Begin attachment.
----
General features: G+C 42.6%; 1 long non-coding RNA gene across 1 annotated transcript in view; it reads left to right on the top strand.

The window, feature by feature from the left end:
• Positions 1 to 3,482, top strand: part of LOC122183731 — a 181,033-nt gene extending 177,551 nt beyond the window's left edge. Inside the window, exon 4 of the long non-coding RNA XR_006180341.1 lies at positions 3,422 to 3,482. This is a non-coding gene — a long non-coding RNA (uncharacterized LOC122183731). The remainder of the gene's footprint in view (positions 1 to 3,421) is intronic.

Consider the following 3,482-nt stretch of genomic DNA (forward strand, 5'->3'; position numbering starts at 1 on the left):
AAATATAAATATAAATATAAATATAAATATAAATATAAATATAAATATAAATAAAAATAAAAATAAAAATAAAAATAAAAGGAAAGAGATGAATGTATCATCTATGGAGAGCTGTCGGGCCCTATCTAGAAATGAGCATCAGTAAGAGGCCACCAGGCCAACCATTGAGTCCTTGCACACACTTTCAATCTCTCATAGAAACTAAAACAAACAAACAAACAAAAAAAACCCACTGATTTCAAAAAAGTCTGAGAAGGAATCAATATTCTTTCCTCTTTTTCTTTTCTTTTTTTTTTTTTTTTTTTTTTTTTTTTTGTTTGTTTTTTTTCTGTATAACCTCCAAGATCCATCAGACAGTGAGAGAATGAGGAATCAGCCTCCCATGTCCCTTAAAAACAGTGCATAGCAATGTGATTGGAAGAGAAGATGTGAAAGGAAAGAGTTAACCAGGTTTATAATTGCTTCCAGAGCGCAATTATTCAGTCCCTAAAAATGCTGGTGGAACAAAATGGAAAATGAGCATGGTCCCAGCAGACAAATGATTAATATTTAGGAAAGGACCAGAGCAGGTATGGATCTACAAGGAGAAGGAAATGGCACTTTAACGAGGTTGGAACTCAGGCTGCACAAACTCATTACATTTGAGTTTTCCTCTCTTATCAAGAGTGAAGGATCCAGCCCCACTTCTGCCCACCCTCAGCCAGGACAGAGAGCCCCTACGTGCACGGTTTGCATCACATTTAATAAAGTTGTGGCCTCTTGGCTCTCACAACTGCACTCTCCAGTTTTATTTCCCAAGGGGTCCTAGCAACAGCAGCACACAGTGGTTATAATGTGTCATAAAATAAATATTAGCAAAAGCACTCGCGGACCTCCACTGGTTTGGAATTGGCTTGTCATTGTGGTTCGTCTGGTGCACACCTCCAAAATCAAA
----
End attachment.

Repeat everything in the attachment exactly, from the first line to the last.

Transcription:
General features: G+C 42.6%; 1 long non-coding RNA gene across 1 annotated transcript in view; it reads left to right on the top strand.

The window, feature by feature from the left end:
• Positions 1 to 3,482, top strand: part of LOC122183731 — a 181,033-nt gene extending 177,551 nt beyond the window's left edge. Inside the window, exon 4 of the long non-coding RNA XR_006180341.1 lies at positions 3,422 to 3,482. This is a non-coding gene — a long non-coding RNA (uncharacterized LOC122183731). The remainder of the gene's footprint in view (positions 1 to 3,421) is intronic.

Consider the following 3,482-nt stretch of genomic DNA (forward strand, 5'->3'; position numbering starts at 1 on the left):
AAATATAAATATAAATATAAATATAAATATAAATATAAATATAAATATAAATAAAAATAAAAATAAAAATAAAAATAAAAGGAAAGAGATGAATGTATCATCTATGGAGAGCTGTCGGGCCCTATCTAGAAATGAGCATCAGTAAGAGGCCACCAGGCCAACCATTGAGTCCTTGCACACACTTTCAATCTCTCATAGAAACTAAAACAAACAAACAAACAAAAAAAACCCACTGATTTCAAAAAAGTCTGAGAAGGAATCAATATTCTTTCCTCTTTTTCTTTTCTTTTTTTTTTTTTTTTTTTTTTTTTTTTTGTTTGTTTTTTTTCTGTATAACCTCCAAGATCCATCAGACAGTGAGAGAATGAGGAATCAGCCTCCCATGTCCCTTAAAAACAGTGCATAGCAATGTGATTGGAAGAGAAGATGTGAAAGGAAAGAGTTAACCAGGTTTATAATTGCTTCCAGAGCGCAATTATTCAGTCCCTAAAAATGCTGGTGGAACAAAATGGAAAATGAGCATGGTCCCAGCAGACAAATGATTAATATTTAGGAAAGGACCAGAGCAGGTATGGATCTACAAGGAGAAGGAAATGGCACTTTAACGAGGTTGGAACTCAGGCTGCACAAACTCATTACATTTGAGTTTTCCTCTCTTATCAAGAGTGAAGGATCCAGCCCCACTTCTGCCCACCCTCAGCCAGGACAGAGAGCCCCTACGTGCACGGTTTGCATCACATTTAATAAAGTTGTGGCCTCTTGGCTCTCACAACTGCACTCTCCAGTTTTATTTCCCAAGGGGTCCTAGCAACAGCAGCACACAGTGGTTATAATGTGTCATAAAATAAATATTAGCAAAAGCACTCGCGGACCTCCACTGGTTTGGAATTGGCTTGTCATTGTGGTTCGTCTGGTGCACACCTCCAAAATCAAA